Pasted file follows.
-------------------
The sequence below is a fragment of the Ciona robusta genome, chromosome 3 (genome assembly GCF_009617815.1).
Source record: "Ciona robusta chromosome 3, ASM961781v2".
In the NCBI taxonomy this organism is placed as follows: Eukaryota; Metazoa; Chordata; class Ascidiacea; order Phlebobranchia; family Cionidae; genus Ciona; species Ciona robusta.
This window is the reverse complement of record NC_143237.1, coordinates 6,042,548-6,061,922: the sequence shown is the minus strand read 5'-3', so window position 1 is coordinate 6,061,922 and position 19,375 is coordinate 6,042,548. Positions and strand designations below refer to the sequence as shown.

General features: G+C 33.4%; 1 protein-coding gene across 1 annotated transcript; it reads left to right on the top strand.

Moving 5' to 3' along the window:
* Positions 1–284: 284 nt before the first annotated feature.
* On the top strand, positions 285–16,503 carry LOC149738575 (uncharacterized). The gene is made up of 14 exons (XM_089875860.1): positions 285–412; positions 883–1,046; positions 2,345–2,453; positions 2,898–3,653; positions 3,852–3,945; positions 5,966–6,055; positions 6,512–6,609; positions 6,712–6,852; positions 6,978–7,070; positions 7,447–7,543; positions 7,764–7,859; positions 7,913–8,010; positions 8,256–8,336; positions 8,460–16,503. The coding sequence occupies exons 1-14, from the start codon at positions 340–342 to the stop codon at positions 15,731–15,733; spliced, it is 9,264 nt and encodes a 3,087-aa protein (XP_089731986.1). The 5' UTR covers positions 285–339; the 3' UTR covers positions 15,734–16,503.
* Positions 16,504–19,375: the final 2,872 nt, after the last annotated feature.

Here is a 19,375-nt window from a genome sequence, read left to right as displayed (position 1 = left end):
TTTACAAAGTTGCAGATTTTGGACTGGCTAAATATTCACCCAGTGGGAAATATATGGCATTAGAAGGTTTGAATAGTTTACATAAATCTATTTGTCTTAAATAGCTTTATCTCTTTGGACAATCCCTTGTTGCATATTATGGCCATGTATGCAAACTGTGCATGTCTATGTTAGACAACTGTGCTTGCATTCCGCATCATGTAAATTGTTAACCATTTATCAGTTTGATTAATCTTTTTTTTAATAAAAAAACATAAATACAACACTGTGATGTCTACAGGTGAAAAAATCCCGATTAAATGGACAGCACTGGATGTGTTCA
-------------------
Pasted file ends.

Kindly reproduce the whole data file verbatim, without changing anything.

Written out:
The sequence below is a fragment of the Ciona robusta genome, chromosome 3 (genome assembly GCF_009617815.1).
Source record: "Ciona robusta chromosome 3, ASM961781v2".
In the NCBI taxonomy this organism is placed as follows: Eukaryota; Metazoa; Chordata; class Ascidiacea; order Phlebobranchia; family Cionidae; genus Ciona; species Ciona robusta.
This window is the reverse complement of record NC_143237.1, coordinates 6,042,548-6,061,922: the sequence shown is the minus strand read 5'-3', so window position 1 is coordinate 6,061,922 and position 19,375 is coordinate 6,042,548. Positions and strand designations below refer to the sequence as shown.

General features: G+C 33.4%; 1 protein-coding gene across 1 annotated transcript; it reads left to right on the top strand.

Moving 5' to 3' along the window:
* Positions 1–284: 284 nt before the first annotated feature.
* On the top strand, positions 285–16,503 carry LOC149738575 (uncharacterized). The gene is made up of 14 exons (XM_089875860.1): positions 285–412; positions 883–1,046; positions 2,345–2,453; positions 2,898–3,653; positions 3,852–3,945; positions 5,966–6,055; positions 6,512–6,609; positions 6,712–6,852; positions 6,978–7,070; positions 7,447–7,543; positions 7,764–7,859; positions 7,913–8,010; positions 8,256–8,336; positions 8,460–16,503. The coding sequence occupies exons 1-14, from the start codon at positions 340–342 to the stop codon at positions 15,731–15,733; spliced, it is 9,264 nt and encodes a 3,087-aa protein (XP_089731986.1). The 5' UTR covers positions 285–339; the 3' UTR covers positions 15,734–16,503.
* Positions 16,504–19,375: the final 2,872 nt, after the last annotated feature.

Here is a 19,375-nt window from a genome sequence, read left to right as displayed (position 1 = left end):
TTTACAAAGTTGCAGATTTTGGACTGGCTAAATATTCACCCAGTGGGAAATATATGGCATTAGAAGGTTTGAATAGTTTACATAAATCTATTTGTCTTAAATAGCTTTATCTCTTTGGACAATCCCTTGTTGCATATTATGGCCATGTATGCAAACTGTGCATGTCTATGTTAGACAACTGTGCTTGCATTCCGCATCATGTAAATTGTTAACCATTTATCAGTTTGATTAATCTTTTTTTTAATAAAAAAACATAAATACAACACTGTGATGTCTACAGGTGAAAAAATCCCGATTAAATGGACAGCACTGGATGTGTTCA